(3) Triggers: This is how you make the flash fire. You can use a cord that goes from your camera to the flash. (Not recommended due to trips on cords, tangled mess, can only use one flash, etc....) The best way is to use a wireless remote trigger. This consists of a transmitter that fits on your camera and a receiver that hooks up to the flash. There are MANY styles of remote triggers. The most expensive ones are made by PocketWizzard these are the cat's meow, but, they'll make your wallet skinny. The cheapest ones are made by Cactus. (These are labeled, "PovertyWizzards") I use some that are in between. They are made by Alien Bees. They are professional quality and won't break the bank. Sure, pocketwizzards can trigger your flash from 1600 feet away, but, I'm usually a little closer that that to my flash! :-)
(4)Flash Holder: There are many kinds! Look HERE for a page to B&H Photo. I would spend more or less money depending on how much you plan on using them.
(5)Light Stand: Again, depending on how much you use em, the price range is wide. HERE are the ones that I use. HERE is an El-cheapo version.
The Alien Bee receiver. This is the side that plugs into the flash unit.
Here is the transmitter.
I typically use the umbrella setup when shooting group shots at weddings and such. They provide a wide and even lighting. I can light up a big group with just two of these setups, and I don't have to drag out my big studio lights.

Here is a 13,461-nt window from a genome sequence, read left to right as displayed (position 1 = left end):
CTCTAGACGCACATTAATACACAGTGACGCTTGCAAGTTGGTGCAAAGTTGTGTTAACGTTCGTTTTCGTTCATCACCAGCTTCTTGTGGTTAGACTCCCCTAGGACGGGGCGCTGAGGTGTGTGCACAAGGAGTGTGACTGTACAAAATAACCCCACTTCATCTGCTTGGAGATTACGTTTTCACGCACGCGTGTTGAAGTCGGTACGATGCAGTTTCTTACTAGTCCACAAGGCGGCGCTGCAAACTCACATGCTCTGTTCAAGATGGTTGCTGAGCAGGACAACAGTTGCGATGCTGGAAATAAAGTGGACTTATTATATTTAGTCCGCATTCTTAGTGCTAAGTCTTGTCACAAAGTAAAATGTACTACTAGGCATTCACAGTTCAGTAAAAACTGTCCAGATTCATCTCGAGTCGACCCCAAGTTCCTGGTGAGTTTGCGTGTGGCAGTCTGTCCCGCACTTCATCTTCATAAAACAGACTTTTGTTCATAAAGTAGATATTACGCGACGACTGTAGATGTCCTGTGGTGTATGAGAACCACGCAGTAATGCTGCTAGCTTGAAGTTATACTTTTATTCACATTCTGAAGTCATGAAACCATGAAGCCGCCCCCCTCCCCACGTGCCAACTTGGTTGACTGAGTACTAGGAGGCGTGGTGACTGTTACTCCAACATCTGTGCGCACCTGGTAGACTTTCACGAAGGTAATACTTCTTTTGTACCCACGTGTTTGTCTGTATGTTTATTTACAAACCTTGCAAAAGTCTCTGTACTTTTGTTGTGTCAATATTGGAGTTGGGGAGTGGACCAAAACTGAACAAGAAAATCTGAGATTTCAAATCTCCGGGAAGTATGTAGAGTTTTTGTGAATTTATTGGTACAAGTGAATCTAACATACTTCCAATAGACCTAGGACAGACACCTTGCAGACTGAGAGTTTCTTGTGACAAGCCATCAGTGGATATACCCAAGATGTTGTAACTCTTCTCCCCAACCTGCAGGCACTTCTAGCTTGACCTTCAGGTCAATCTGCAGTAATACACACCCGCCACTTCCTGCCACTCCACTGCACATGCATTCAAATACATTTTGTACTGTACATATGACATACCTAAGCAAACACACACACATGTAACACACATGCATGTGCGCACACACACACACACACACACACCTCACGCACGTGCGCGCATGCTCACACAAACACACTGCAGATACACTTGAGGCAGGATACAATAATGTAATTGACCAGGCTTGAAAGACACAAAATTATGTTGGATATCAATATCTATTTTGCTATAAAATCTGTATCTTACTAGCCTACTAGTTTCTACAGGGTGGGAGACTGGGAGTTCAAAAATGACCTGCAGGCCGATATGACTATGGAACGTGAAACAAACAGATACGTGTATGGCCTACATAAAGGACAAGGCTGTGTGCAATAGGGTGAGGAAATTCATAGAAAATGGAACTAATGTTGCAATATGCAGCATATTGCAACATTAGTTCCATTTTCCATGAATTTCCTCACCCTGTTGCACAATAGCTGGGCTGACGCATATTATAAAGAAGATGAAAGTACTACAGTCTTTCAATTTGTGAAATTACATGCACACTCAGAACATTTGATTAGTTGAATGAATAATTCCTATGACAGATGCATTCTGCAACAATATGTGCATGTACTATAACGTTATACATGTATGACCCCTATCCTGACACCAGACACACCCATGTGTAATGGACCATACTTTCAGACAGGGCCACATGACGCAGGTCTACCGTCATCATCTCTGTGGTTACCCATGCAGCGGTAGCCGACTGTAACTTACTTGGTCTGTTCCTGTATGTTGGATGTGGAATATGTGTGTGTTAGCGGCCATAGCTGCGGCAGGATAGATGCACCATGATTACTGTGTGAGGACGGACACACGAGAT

Snapshots of a typical off-camera setup:
Flash Modifiers: These modifiers are mainly used while the flash is mounted to the camera and you are walking around with it. But, you can also use them for off camera use. Like when the wind is blowing too hard to use an umbrella or when you are just shooting one person.
The Lightsphere: GREAT modifier! I use this one when I have low ceilings to bounce off of. It provides beautiful soft light. But, it's really bulky in the camera bag. (People always ask me at weddings, "Ma, wat dat ting is on dat flash der?")The Omnibounce: One word for ya, Cheap. But, it works good for certain things. I use this one mainly when shooting outdoors with my 70-200 lens. With this diffuser on, I can point the flash directly at the subject to provide some fill light.
Demb Flip-It: I use the jumbo model. This is a GREAT diffuser for use when there is no ceiling (outdoors) or when the ceiling is really high. That big ole white thing tilts so you can force more or less light onto your subject.
Here are some examples photos using off camera flash. These types of photos are impossible to get with just a flash on the camera. The light would be too directional and harsh.
Two flash setup with the Lightsphere on one and the Flip-It one the other.
This one was a two umbrella setup.
Flip-It on a light stand
Used big reflector as modifier. (Paul is sometimes my "Voice Activated Light Stand")...
....to get this shot.
Just remember that I have only scratched the surface of this subject with this post. We could break down this subject into a year's worth of blog posts. But, hopefully I took the voodoo out of this subject just a little. So, go out and buy some gear and give it a try! Your pictures will only get better for it. As always, PLEASE leave some comments in the section below. And sign up to follow the blog, just in case I have something really important to say....yea right! Have a GREAT weekend....Chris